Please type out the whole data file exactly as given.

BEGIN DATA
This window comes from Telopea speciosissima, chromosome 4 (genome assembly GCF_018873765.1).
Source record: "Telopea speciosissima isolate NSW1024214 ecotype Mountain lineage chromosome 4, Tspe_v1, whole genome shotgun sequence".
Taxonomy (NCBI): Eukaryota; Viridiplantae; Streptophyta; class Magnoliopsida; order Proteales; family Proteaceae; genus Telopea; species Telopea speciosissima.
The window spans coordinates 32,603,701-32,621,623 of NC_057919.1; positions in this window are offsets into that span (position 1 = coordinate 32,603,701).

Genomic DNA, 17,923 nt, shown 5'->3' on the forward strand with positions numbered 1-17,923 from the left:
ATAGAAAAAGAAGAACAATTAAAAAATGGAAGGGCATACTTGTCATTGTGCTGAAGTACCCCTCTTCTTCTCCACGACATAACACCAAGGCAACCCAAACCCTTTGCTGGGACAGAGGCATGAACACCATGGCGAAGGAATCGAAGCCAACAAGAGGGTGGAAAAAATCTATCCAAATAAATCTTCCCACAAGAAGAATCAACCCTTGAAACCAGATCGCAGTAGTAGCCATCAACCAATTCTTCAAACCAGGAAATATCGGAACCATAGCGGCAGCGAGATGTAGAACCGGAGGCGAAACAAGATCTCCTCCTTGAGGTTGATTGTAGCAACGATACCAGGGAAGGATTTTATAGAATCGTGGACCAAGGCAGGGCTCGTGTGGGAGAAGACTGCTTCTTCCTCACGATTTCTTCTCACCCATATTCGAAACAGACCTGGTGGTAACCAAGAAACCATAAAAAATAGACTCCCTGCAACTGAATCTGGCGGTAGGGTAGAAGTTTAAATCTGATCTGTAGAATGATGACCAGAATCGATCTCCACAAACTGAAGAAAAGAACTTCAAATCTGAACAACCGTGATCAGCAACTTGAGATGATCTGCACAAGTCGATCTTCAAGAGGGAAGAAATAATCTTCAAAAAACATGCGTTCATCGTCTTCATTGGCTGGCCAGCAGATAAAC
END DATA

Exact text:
This window comes from Telopea speciosissima, chromosome 4 (genome assembly GCF_018873765.1).
Source record: "Telopea speciosissima isolate NSW1024214 ecotype Mountain lineage chromosome 4, Tspe_v1, whole genome shotgun sequence".
Taxonomy (NCBI): Eukaryota; Viridiplantae; Streptophyta; class Magnoliopsida; order Proteales; family Proteaceae; genus Telopea; species Telopea speciosissima.
The window spans coordinates 32,603,701-32,621,623 of NC_057919.1; positions in this window are offsets into that span (position 1 = coordinate 32,603,701).

Genomic DNA, 17,923 nt, shown 5'->3' on the forward strand with positions numbered 1-17,923 from the left:
ATAGAAAAAGAAGAACAATTAAAAAATGGAAGGGCATACTTGTCATTGTGCTGAAGTACCCCTCTTCTTCTCCACGACATAACACCAAGGCAACCCAAACCCTTTGCTGGGACAGAGGCATGAACACCATGGCGAAGGAATCGAAGCCAACAAGAGGGTGGAAAAAATCTATCCAAATAAATCTTCCCACAAGAAGAATCAACCCTTGAAACCAGATCGCAGTAGTAGCCATCAACCAATTCTTCAAACCAGGAAATATCGGAACCATAGCGGCAGCGAGATGTAGAACCGGAGGCGAAACAAGATCTCCTCCTTGAGGTTGATTGTAGCAACGATACCAGGGAAGGATTTTATAGAATCGTGGACCAAGGCAGGGCTCGTGTGGGAGAAGACTGCTTCTTCCTCACGATTTCTTCTCACCCATATTCGAAACAGACCTGGTGGTAACCAAGAAACCATAAAAAATAGACTCCCTGCAACTGAATCTGGCGGTAGGGTAGAAGTTTAAATCTGATCTGTAGAATGATGACCAGAATCGATCTCCACAAACTGAAGAAAAGAACTTCAAATCTGAACAACCGTGATCAGCAACTTGAGATGATCTGCACAAGTCGATCTTCAAGAGGGAAGAAATAATCTTCAAAAAACATGCGTTCATCGTCTTCATTGGCTGGCCAGCAGATAAAC